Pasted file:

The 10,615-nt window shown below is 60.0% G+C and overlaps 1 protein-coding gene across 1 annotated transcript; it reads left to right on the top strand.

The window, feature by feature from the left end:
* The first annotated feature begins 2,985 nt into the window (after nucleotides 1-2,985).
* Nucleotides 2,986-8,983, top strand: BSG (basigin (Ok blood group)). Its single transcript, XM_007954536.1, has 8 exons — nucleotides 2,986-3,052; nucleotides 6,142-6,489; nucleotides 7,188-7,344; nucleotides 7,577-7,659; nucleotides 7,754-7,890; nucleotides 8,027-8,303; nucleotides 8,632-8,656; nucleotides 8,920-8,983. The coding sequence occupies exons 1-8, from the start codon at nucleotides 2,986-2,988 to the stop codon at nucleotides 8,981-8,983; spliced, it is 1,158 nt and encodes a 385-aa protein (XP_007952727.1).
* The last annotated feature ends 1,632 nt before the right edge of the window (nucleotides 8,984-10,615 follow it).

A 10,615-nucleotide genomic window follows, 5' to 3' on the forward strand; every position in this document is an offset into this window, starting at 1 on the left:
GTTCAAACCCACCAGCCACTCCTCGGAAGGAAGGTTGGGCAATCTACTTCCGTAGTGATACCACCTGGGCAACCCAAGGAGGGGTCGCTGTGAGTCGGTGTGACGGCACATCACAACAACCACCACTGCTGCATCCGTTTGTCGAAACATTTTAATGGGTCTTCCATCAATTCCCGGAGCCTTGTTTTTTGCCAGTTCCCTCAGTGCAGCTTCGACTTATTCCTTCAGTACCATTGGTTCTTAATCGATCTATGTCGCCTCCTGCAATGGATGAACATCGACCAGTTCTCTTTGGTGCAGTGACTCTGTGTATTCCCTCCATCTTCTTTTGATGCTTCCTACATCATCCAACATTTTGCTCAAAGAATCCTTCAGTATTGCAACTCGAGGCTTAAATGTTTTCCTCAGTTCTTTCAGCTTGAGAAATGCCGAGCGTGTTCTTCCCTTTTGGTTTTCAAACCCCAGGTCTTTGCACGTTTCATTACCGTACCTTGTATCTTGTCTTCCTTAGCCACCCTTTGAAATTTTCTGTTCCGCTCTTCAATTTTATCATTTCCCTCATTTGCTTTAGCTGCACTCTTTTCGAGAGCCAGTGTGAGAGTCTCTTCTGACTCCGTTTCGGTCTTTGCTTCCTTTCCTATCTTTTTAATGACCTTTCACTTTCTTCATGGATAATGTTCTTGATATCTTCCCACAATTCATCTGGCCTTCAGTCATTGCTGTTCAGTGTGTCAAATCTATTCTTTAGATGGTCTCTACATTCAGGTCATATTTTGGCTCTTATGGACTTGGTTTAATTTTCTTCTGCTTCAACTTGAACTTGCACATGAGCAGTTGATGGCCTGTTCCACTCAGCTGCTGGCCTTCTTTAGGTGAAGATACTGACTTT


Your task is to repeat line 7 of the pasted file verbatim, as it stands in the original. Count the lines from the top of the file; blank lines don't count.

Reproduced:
GTTCAAACCCACCAGCCACTCCTCGGAAGGAAGGTTGGGCAATCTACTTCCGTAGTGATACCACCTGGGCAACCCAAGGAGGGGTCGCTGTGAGTCGGTGTGACGGCACATCACAACAACCACCACTGCTGCATCCGTTTGTCGAAACATTTTAATGGGTCTTCCATCAATTCCCGGAGCCTTGTTTTTTGCCAGTTCCCTCAGTGCAGCTTCGACTTATTCCTTCAGTACCATTGGTTCTTAATCGATCTATGTCGCCTCCTGCAATGGATGAACATCGACCAGTTCTCTTTGGTGCAGTGACTCTGTGTATTCCCTCCATCTTCTTTTGATGCTTCCTACATCATCCAACATTTTGCTCAAAGAATCCTTCAGTATTGCAACTCGAGGCTTAAATGTTTTCCTCAGTTCTTTCAGCTTGAGAAATGCCGAGCGTGTTCTTCCCTTTTGGTTTTCAAACCCCAGGTCTTTGCACGTTTCATTACCGTACCTTGTATCTTGTCTTCCTTAGCCACCCTTTGAAATTTTCTGTTCCGCTCTTCAATTTTATCATTTCCCTCATTTGCTTTAGCTGCACTCTTTTCGAGAGCCAGTGTGAGAGTCTCTTCTGACTCCGTTTCGGTCTTTGCTTCCTTTCCTATCTTTTTAATGACCTTTCACTTTCTTCATGGATAATGTTCTTGATATCTTCCCACAATTCATCTGGCCTTCAGTCATTGCTGTTCAGTGTGTCAAATCTATTCTTTAGATGGTCTCTACATTCAGGTCATATTTTGGCTCTTATGGACTTGGTTTAATTTTCTTCTGCTTCAACTTGAACTTGCACATGAGCAGTTGATGGCCTGTTCCACTCAGCTGCTGGCCTTCTTTAGGTGAAGATACTGACTTT